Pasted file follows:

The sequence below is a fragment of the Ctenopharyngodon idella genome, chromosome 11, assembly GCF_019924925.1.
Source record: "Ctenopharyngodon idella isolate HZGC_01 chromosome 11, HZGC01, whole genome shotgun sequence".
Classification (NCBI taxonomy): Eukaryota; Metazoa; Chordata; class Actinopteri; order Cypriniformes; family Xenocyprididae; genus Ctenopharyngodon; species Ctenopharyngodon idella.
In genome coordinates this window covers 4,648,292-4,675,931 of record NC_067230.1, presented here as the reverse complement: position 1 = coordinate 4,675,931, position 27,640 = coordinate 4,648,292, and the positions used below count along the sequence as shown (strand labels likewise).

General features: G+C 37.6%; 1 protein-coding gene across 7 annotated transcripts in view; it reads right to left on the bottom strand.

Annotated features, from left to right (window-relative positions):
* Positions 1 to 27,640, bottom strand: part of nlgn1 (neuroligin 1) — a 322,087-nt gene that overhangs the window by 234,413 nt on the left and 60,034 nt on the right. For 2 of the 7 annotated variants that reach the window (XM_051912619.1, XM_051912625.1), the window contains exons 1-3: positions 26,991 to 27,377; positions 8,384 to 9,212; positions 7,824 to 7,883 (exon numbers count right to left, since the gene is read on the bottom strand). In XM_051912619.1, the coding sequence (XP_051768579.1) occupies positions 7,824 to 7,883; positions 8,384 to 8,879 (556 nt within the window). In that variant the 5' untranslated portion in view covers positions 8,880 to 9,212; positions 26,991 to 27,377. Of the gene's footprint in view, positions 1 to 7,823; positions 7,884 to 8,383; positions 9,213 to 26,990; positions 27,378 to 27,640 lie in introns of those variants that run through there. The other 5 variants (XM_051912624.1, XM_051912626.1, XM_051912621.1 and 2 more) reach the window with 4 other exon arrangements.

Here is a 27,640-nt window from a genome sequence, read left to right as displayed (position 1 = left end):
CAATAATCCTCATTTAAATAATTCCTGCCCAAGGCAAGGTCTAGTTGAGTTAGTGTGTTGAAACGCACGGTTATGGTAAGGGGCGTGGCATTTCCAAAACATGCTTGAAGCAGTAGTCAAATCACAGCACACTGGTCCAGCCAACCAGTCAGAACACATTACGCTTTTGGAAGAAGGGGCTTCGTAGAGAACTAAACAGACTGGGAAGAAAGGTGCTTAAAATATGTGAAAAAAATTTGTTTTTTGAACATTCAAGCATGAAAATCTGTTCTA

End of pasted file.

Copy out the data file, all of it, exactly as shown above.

The sequence below is a fragment of the Ctenopharyngodon idella genome, chromosome 11, assembly GCF_019924925.1.
Source record: "Ctenopharyngodon idella isolate HZGC_01 chromosome 11, HZGC01, whole genome shotgun sequence".
Classification (NCBI taxonomy): Eukaryota; Metazoa; Chordata; class Actinopteri; order Cypriniformes; family Xenocyprididae; genus Ctenopharyngodon; species Ctenopharyngodon idella.
In genome coordinates this window covers 4,648,292-4,675,931 of record NC_067230.1, presented here as the reverse complement: position 1 = coordinate 4,675,931, position 27,640 = coordinate 4,648,292, and the positions used below count along the sequence as shown (strand labels likewise).

General features: G+C 37.6%; 1 protein-coding gene across 7 annotated transcripts in view; it reads right to left on the bottom strand.

Annotated features, from left to right (window-relative positions):
* Positions 1 to 27,640, bottom strand: part of nlgn1 (neuroligin 1) — a 322,087-nt gene that overhangs the window by 234,413 nt on the left and 60,034 nt on the right. For 2 of the 7 annotated variants that reach the window (XM_051912619.1, XM_051912625.1), the window contains exons 1-3: positions 26,991 to 27,377; positions 8,384 to 9,212; positions 7,824 to 7,883 (exon numbers count right to left, since the gene is read on the bottom strand). In XM_051912619.1, the coding sequence (XP_051768579.1) occupies positions 7,824 to 7,883; positions 8,384 to 8,879 (556 nt within the window). In that variant the 5' untranslated portion in view covers positions 8,880 to 9,212; positions 26,991 to 27,377. Of the gene's footprint in view, positions 1 to 7,823; positions 7,884 to 8,383; positions 9,213 to 26,990; positions 27,378 to 27,640 lie in introns of those variants that run through there. The other 5 variants (XM_051912624.1, XM_051912626.1, XM_051912621.1 and 2 more) reach the window with 4 other exon arrangements.

Here is a 27,640-nt window from a genome sequence, read left to right as displayed (position 1 = left end):
CAATAATCCTCATTTAAATAATTCCTGCCCAAGGCAAGGTCTAGTTGAGTTAGTGTGTTGAAACGCACGGTTATGGTAAGGGGCGTGGCATTTCCAAAACATGCTTGAAGCAGTAGTCAAATCACAGCACACTGGTCCAGCCAACCAGTCAGAACACATTACGCTTTTGGAAGAAGGGGCTTCGTAGAGAACTAAACAGACTGGGAAGAAAGGTGCTTAAAATATGTGAAAAAAATTTGTTTTTTGAACATTCAAGCATGAAAATCTGTTCTA